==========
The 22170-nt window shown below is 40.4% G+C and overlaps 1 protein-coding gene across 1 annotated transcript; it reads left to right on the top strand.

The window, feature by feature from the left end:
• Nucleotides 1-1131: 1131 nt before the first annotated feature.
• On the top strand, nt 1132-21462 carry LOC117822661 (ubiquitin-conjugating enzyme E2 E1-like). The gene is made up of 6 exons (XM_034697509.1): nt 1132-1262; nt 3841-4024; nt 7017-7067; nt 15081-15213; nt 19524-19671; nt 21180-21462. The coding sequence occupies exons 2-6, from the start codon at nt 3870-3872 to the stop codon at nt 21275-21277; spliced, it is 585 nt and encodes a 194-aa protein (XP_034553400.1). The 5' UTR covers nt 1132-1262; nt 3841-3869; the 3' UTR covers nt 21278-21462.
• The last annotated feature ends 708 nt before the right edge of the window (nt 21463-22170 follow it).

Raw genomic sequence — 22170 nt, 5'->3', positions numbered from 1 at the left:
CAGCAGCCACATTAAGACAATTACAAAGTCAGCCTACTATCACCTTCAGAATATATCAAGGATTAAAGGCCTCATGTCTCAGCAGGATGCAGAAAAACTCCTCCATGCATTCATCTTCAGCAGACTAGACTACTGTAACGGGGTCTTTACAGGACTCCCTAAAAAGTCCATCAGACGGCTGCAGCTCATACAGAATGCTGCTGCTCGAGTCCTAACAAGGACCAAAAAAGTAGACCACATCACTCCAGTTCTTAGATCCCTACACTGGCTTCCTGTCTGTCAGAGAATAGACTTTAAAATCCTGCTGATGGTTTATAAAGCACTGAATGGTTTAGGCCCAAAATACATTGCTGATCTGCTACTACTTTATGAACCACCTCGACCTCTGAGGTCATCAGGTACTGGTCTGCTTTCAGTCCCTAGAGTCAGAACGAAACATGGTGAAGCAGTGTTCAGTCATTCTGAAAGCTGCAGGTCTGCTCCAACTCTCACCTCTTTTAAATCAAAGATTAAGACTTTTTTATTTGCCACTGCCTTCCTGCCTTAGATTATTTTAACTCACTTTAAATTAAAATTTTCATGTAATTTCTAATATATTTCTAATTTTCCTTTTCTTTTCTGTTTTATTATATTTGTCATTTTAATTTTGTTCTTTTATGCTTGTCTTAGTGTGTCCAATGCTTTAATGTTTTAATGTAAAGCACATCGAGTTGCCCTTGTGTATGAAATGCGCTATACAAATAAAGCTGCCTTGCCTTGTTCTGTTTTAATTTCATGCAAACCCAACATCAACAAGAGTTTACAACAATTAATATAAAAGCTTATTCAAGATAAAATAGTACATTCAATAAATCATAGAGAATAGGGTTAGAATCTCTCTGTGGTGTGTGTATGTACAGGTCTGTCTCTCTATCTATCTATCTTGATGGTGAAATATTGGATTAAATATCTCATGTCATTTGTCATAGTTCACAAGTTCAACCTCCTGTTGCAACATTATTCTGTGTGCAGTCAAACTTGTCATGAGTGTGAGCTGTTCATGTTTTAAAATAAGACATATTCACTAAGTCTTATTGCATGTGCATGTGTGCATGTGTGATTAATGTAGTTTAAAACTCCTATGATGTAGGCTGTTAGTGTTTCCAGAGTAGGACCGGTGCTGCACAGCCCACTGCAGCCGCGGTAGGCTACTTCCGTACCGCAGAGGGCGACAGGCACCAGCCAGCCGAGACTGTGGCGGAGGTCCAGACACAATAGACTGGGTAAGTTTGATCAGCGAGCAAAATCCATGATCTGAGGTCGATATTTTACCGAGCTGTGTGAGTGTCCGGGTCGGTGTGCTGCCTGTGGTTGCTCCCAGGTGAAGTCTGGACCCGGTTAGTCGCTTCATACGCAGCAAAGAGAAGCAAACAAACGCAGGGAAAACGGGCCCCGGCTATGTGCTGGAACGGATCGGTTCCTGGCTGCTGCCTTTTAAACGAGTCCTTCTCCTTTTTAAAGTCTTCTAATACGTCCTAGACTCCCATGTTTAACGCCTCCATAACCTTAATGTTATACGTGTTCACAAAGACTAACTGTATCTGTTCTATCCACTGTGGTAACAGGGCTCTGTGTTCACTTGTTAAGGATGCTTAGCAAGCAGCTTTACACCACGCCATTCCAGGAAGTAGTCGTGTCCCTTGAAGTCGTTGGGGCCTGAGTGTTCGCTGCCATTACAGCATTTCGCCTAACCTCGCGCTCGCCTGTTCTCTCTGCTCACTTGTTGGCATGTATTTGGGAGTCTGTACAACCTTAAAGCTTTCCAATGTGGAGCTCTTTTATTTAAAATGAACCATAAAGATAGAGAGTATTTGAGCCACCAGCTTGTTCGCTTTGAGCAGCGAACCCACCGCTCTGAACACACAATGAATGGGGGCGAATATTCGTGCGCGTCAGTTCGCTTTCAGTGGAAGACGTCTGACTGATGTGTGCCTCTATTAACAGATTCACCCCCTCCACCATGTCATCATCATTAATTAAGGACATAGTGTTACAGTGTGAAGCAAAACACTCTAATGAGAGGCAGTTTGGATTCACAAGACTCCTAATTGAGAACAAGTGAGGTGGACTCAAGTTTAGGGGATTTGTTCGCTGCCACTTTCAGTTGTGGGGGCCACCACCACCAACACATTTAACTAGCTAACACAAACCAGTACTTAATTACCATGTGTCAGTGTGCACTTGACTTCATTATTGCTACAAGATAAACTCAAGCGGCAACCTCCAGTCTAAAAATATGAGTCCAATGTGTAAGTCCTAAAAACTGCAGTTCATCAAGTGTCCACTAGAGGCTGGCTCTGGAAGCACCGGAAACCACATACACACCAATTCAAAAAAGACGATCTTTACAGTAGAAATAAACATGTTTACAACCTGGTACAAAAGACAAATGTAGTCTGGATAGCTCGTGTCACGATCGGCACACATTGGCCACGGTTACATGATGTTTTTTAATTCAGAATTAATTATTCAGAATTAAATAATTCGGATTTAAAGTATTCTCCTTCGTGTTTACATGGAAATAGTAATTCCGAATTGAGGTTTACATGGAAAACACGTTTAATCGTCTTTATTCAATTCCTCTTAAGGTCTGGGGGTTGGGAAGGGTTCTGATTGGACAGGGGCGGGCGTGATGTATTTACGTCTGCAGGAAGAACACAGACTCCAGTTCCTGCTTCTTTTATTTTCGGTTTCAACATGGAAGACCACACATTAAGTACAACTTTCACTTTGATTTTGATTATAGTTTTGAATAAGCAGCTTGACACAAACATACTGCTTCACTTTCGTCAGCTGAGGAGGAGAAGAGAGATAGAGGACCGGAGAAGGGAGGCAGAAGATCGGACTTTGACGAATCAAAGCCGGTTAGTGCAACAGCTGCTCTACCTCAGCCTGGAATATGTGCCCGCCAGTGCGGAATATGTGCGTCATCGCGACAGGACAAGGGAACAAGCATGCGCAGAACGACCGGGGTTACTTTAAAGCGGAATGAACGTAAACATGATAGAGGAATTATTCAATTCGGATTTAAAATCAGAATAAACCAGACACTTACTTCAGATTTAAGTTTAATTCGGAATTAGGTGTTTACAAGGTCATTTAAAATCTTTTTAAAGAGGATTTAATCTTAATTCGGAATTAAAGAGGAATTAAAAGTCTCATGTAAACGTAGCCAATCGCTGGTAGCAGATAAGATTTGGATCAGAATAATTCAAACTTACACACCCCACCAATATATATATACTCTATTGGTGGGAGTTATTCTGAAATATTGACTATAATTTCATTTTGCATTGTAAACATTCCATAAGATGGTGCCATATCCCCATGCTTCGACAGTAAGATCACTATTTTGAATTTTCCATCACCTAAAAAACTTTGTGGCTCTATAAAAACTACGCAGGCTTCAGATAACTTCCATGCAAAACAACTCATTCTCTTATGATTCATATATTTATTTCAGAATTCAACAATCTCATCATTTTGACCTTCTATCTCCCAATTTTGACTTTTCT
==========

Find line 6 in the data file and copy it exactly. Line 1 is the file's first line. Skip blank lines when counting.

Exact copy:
Raw genomic sequence — 22170 nt, 5'->3', positions numbered from 1 at the left: